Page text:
Your pump will sound an alarm when your infusion is done. You will now need to disconnect the TPN tubing from the CVC and flush your CVC. Your nurse will teach you how to do this and give you the supplies you will need.


Gather the following supplies:

  • One prefilled, 10 mL syringe containing normal saline solution. You will need 1 syringe for each lumen.
  • Nonsterile gloves
  • Alcohol pads
  • One disinfection cap for each lumen


  1. Wash your hands thoroughly with warm water and soap. Dry them with a clean towel or a paper towel. Put on a pair of nonsterile gloves.
  2. Turn the infusion pump off.
  3. Close the clamp on the TPN tubing and disconnect the TPN tubing from the CVC.
  4. To release the air bubbles in the syringe, gently tap the side of the syringe. Point the syringe up as you do this. Loosen but do not remove the cap on the syringe. Press the plunger on the syringe until the air is pushed out. Retighten the cap.
  5. Pick up 1 lumen and unclamp it.
  6. If you have a disinfection cap, remove it.
  7. If you don’t have a disinfection cap, scrub the end of the needleless connector with an alcohol pad for 15 seconds and allow it to dry for 15 seconds.
  8. Remove the cap from the syringe. Throw away the cap. Make sure that nothing touches the clean end of the needleless connector while you are doing this.
  9. Carefully push the syringe into the needleless connector and twist it in a clockwise (to the right) direction until the connection feels secure. If you can’t inject the saline, stop and check to be sure there are no twists or other blockages in the tubing. Try to inject the saline again. If you still can’t inject the saline, do not use extra pressure to flush the line. Remove the syringe, reclamp your catheter, and call your doctor or nurse.
  10. Use the following push/pause method to flush your catheter:
    • Quickly inject ⅓ of the saline
    • Pause
    • Repeat
    • Inject the last ⅓ of the saline. After the injection, clamp your catheter.
  11. Untwist the syringe from the lumen and throw it away.
  12. Attach a disinfection cap to the end of the needleless connector.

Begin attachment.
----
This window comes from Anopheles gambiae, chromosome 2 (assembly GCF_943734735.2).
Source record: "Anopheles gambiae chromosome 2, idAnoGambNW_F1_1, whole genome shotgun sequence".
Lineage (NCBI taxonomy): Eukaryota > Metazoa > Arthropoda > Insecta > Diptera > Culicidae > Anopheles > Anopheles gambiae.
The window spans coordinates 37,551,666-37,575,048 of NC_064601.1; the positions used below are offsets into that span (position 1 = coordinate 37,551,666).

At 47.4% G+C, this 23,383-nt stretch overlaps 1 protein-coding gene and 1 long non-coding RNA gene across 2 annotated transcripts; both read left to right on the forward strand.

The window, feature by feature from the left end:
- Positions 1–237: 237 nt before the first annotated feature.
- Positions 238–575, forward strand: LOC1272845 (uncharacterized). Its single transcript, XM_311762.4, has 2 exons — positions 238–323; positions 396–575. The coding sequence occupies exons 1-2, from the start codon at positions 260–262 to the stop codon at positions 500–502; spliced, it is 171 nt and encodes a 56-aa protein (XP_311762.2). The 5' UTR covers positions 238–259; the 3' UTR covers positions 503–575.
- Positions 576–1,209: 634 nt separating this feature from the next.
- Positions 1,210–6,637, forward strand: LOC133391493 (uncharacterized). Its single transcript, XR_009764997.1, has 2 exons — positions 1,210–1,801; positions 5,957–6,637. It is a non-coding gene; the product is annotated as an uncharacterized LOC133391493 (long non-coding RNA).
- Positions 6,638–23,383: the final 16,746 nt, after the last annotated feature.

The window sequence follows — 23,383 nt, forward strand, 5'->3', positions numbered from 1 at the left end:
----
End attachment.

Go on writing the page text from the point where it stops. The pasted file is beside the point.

13. Repeat steps 5-12 for each lumen.
  14. Reclamp the lumens.
  15. Secure your catheter in a way that makes you feel comfortable.
  16. Throw away your gloves and wash your hands thoroughly.

You have now finished giving yourself TPN. Throw away all of the disposable materials in the waste basket.

Your nurse will help you and a caregiver practice these steps until you are both comfortable doing it. If you have any questions, please ask your doctor or nurse.

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Call Your Doctor or Nurse if You Have:

  • A temperature of 100.4° F (38° C) or higher
  • Severe pain around your catheter
  • Chills
  • Shortness of breath
  • Blood in your vomit or stool (feces)
  • Increased resistance or inability to flush your catheter
  • Inability to infuse the TPN solution
  • Leakage of blood or fluid from your catheter tubing
  • Tubing that is broken or damaged
  • Any complications from the HPN Complication Chart
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Contact Information

If you have any questions or concerns, please call your doctor or nurse practitioner at 212-639-6985. You can reach a staff member Monday through Friday from 9:00 am to 5:00 pm. After 5:00 pm, during the weekend, and on holidays, please call 212-639-2000 and ask for the doctor on call for your doctor.